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Nate Ebner brings special teams love, team-first mentality to Giants

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Ebner has spent his entire career being coached by Joe Judge

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Nate Ebner
Photo by Tom Szczerbowski/Getty Images

When new coaching staffs arrive on NFL teams, head coaches always like to have one or two of “their guys” from a previous job brought in to help establish their program.

For the New York Giants and rookie head coach Joe Judge, veteran special teamer Nate Ebner fits that description. Let’s take a closer look at what Ebner brings to the Giants.

The basics

Height: 6-foot
Weight: 215
Age: 31
Position: Special teams/safety
Experience: 8
Contract: One-year, $2 million | UFA: 2021

How he got here

You likely know Ebner’s story. A rugby player, he never played football until walking on as a junior at Ohio State. A brilliant special teams player, Ebner was selected in the sixth round of the 2012 draft by the New England Patriots. He spent eight seasons there before signing with the Giants.

Over those eight seasons, Ebner has played only a total of 139 snaps on defense. Over the past three seasons, he has played just one defensive snap. He has, in his career, played 2,395 special teams snaps.

Ebner, obviously, loves what he does.

“You don’t get four downs. You don’t have a bunch of opportunities. You get one chance. Sometimes, those opportunities can be game-changing opportunities. Every game, you’re going to get a handful of opportunities to change the game. Kicking and special teams plays truly do change the game. Touchdowns, blocked kicks, especially turnovers, momentum swings, they’re big parts of the game,” Ebner said in a March conference call. “Those details matter, and I think having played as long as I have, I hopefully can kind of build on what I’ve experienced.

“That’s why I love the kicking game. It’s a one-play series that’s balls to the wall for the entire time. It’s not like you get an incomplete pass and you’re back in the deep part of the field, and not covering grass and it’s a run play or something like that. Every single play in the kicking game is absolutely full speed and a dog fight. Every single one of them. It’s fun.”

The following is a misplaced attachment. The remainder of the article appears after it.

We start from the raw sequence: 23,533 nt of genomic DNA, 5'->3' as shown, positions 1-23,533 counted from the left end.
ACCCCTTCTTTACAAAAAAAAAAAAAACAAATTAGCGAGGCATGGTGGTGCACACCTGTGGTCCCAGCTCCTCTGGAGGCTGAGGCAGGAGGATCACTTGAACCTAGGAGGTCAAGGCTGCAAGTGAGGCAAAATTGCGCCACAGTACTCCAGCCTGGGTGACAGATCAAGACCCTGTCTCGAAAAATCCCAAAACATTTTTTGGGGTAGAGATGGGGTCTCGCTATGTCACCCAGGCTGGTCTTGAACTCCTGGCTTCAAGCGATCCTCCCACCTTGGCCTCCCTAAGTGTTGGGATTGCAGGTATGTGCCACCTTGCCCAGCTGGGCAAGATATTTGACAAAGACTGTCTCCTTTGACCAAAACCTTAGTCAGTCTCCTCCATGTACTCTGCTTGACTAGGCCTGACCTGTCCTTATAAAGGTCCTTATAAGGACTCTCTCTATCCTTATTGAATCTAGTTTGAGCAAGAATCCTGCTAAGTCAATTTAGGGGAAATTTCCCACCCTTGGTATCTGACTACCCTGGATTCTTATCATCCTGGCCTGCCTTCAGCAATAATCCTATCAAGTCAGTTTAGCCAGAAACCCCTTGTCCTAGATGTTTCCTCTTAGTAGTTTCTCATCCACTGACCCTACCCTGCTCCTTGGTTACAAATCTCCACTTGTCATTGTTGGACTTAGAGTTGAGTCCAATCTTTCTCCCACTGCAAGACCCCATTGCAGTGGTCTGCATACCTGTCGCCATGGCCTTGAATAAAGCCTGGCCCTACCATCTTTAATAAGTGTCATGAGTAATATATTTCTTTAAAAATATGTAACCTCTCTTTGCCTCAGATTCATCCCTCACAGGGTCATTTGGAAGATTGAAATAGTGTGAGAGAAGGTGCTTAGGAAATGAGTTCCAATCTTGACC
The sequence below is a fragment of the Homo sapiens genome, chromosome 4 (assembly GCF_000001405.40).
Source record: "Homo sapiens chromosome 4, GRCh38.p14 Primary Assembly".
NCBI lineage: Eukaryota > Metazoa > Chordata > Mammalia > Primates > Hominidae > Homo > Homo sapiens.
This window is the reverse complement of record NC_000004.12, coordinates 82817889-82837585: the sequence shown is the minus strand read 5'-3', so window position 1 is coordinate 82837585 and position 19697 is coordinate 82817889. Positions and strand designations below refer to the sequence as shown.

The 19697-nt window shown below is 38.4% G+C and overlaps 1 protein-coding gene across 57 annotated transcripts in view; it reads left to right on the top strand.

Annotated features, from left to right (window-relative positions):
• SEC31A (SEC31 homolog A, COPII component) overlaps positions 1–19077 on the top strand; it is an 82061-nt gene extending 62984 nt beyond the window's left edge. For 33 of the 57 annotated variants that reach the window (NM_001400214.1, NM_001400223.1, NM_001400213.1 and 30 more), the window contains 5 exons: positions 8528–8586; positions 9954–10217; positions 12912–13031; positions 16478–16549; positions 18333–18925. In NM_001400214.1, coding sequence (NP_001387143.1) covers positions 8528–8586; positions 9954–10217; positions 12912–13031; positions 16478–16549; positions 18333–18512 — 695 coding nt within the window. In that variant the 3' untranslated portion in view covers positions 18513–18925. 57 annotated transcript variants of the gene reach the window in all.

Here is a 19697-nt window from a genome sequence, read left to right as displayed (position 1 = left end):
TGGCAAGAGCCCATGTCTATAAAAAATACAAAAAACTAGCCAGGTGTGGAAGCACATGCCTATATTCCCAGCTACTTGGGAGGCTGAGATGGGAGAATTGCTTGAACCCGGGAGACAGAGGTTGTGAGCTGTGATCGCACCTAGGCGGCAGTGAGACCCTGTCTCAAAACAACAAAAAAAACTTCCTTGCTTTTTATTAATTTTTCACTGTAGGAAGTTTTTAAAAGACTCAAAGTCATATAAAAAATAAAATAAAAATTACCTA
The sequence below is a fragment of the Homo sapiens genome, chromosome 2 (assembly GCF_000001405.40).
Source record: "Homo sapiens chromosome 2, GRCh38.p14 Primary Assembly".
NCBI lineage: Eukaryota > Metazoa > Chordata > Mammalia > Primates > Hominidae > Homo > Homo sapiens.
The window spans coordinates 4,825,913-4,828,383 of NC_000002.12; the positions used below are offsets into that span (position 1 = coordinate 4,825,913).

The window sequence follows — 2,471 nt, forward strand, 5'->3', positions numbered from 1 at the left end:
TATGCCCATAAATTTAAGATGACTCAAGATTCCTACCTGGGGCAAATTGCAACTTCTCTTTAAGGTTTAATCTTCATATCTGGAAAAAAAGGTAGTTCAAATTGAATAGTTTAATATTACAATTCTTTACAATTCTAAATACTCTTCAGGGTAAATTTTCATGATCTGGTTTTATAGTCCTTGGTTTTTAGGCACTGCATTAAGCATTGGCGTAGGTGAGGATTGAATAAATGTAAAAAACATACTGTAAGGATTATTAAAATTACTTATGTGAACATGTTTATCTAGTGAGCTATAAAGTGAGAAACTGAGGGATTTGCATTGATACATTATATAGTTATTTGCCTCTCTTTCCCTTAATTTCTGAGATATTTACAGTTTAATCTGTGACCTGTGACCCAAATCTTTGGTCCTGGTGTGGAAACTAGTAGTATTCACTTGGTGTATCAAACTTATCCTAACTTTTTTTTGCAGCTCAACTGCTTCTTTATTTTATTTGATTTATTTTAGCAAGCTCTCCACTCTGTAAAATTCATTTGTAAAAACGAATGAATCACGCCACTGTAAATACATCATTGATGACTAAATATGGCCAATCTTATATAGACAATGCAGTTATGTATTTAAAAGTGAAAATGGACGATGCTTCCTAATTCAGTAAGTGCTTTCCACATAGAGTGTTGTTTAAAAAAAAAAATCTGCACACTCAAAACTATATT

2020 outlook

Ebner will be expected to join Cody Core as centerpieces of the Giants’ special teams units. After having spent his entire career with Judge as one of his coaches, Ebner will also be expected to bring that understanding of the head coach and what he wants from players to the Giants locker room.

“I’m going to let Joe speak for himself on what his message and culture and all that stuff that he wants to do,” Ebner said when asked about carrying Judge’s message. “I can tell you this, whatever that will be, not only from Joe but the rest of that coaching staff, I’m going to do the best that I can to do it to the best of my ability. Like I said, the best that I can. Whatever capacity they need me in, whatever I’m asked to do, I’m going to do it, and I’m going to do it the best I can.

“That, to me, is what I kind of watched in New England some great players do. That’s kind of a mindset that as a team, if we can all buy in together, then we’ll be in there playing for each other. That’s what great teams do, is play for each other. At the end of the day, I’m going to do what’s asked of me and I’m going to do it to the best of my ability.”

Ebner never got the recognition in New England of eight-time Pro Bowl and two-time All-Pro special teamer Matthew Slater. Regardless, in New York he will likely play an important part as Judge tries to get his program off the ground amidst a difficult offseason.